NP postgraduate training programs are deliberately positioned precisely during times of the novice NP’s stressful professional transition.  Novice practitioners are plunged into an environment where highly efficient and skilled performance needs to be combined with emerging expert clinical acumen, professionalism, and a balance of personal and professional demands. This transition from high cognitive competency to professional comfort, confidence, and competency in meeting the demands of a high-performance model of clinical care (eg: federally qualified health center) is difficult to navigate in the best of times.  However, with carefully structured postgraduate training there is a safety net for the newly minted practitioner that supports a successful professional transition for the novice NP.

Two recent studies have highlighted how novice NPs change in confidence, skills and judgment during this elective year of postgraduate training.  And, one might argue, how they refine their attitudes and beliefs in support of a deep understanding of their responsibilities as a heath care professional.

Flinter and Hart (2017) conducted an analysis of 1200 weekly reflective journal made by 5 cohorts of trainees (2008-2009 through 2012-13), totaling 24 trainees.  Using Content Analysis, Flinter and Hart identified themes in the journal entries that progressed along a continuum over the course of the training year.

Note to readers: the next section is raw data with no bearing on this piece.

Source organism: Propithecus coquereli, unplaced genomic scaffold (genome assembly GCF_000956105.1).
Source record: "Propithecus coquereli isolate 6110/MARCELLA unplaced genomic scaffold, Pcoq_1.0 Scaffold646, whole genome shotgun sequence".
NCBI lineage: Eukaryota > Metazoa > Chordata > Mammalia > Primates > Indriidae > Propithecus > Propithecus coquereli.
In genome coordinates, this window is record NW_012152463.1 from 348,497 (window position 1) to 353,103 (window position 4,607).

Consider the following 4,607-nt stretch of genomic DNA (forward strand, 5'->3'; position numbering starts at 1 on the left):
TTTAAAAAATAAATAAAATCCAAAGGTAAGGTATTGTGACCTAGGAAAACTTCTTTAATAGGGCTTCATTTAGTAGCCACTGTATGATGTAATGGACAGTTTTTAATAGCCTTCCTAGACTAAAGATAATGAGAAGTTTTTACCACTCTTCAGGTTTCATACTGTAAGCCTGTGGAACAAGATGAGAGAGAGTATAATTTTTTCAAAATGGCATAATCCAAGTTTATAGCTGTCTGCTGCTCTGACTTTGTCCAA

Flinter and Hart created a wheel of month-by-month progress that describes the transition from trainees, “feeling shocked and overwhelmed to becoming confident, competent primary care providers, committed to under-served populations.” 

In synthesizing their findings, Flinter and Hart offered the following descriptions of themes in the residents’ journal entries.  The first quarter was characterized by a rapid transition from euphoria with the entry into the profession to shock at the magnitude and impact of social determinants of health on their patients combined with awe for the complexity and comprehensiveness of the healthcare environment.  By the final quarter, the trainees had become comfortable and confident in their roles.

3 mo quarter Content Analysis Themes
Q1 Euphoria to shock and awe
Q2 Exhaustion to heads above water
Q3 From managing complexity to awareness of emerging competency